Inter coach Antonio Conte, whose club were among 12 involved in the failed European Super League project, believes UEFA needs to consider a possible better distribution of revenues.
Inter, AC Milan and Juventus on Wednesday reluctantly followed all six English clubs as well as Atletico Madrid in giving up on the closed European tournament, while continuing to push for change in world football.
Conte said that while sport should always be based on “meritocracy” and “traditions”, he believed the system of distribution of rights by the sport’s governing bodies needs to evolve.
“Only a small part is given to clubs participating in competitions,” said the former Chelsea and Juventus coach after the Serie A leaders were held 1-1 in their midweek league game against Spezia.
“Meritocracy must come first. Having said that, after everything that has happened, UEFA, they have to reflect too.”
“Clubs invest a lot in players and coaches, UEFA does not invest, although players are squeezed like lemons. Clubs must be rewarded more appropriately,” he added.
Italian champions Juventus, whose president Andrea Agnelli was one of the driving forces behind the ill-fated proposal, accepted the withdrawal of most of the founding teams made the plan unworkable.
“(Juventus) believe that at present there are limited chances that the project be completed in the form originally conceived,” the Turin club said.
They added that they were “convinced of the soundness of the project’s sport, commercial and legal premises”.
In an interview given before the withdrawal of the English clubs, Agnelli had insisted the breakaway league would go ahead.
“Between our clubs, there is a blood pact, we will move forward. (The project) has a 100 percent chance of success,” Agnelli told La Repubblica.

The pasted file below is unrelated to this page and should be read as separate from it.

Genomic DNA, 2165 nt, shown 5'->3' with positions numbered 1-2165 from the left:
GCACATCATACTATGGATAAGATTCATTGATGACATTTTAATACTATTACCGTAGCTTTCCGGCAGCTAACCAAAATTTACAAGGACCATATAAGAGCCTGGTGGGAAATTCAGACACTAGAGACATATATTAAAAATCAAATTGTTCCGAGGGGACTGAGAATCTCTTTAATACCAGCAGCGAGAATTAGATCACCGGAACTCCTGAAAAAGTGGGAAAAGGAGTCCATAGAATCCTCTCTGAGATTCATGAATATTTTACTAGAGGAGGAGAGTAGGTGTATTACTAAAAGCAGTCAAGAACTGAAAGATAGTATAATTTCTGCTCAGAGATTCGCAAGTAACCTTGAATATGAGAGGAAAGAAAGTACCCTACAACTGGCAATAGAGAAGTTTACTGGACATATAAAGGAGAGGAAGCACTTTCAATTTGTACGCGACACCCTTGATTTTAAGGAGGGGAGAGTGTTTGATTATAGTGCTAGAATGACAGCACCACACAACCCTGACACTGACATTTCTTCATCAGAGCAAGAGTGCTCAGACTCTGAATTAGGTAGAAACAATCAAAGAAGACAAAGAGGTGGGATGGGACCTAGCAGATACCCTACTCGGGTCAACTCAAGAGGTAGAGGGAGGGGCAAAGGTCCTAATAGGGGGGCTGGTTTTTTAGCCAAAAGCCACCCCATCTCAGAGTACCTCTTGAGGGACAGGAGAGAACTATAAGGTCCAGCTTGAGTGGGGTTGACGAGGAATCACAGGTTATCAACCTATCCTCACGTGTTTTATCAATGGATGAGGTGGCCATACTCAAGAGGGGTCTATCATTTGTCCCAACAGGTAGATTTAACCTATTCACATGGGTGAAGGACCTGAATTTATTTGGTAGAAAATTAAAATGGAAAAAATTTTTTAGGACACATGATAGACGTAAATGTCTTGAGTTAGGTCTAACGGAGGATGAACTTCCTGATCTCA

“Football is no longer a game but an industrial sector and it needs stability.”
Shares in Juventus plunged, closing the day on Wednesday at more than 13 percent down, at 0.735 euros, having reached their highest level since September on the announcement of the project.
Juve chief football officer Fabio Paratici defended the project as “a unique opportunity to try to lend a hand to the whole football pyramid”.
“It was the same when we changed our logo. In the beginning it wasn’t perceived well. It takes time to metabolise,” he said after the team’s 3-1 league win over Parma on Wednesday.
“These 72 hours were unique, we remain convinced of the goodness of the idea, of the project.”
Like Juventus, AC Milan did not formally withdraw but said they were bowing to a backlash from fans around the world.
“The voices and the concerns of fans around the world have clearly been expressed about the Super League, and AC Milan must be sensitive to the voice of those who love this wonderful sport,” said the seven-time European champions.
The club, owned by US-investment fund Elliot, added: “Change is not always easy, but evolution is necessary for progress, and the structures of European football have evolved and changed over the decades.
“We will continue to work hard to deliver a sustainable model for football.”
Milan club director Paolo Maldini apologised to fans before the team’s 2-1 defeat at home against Sassuolo on Wednesday.
“I want to make it clear that I have never been involved in discussions, I learned it on Sunday night like you did,” said Maldini.
“But that does not exempt me from apologising, not only to the Milan fans but to all the supporters in general.”
Chinese-owned Inter confirmed they were “no longer part of the Super League project”.
“Inter believes that football, like every sector of activity, must have an interest in constantly improving its competitions, to keep on exciting fans of all ages around the world, within a framework of financial sustainability.”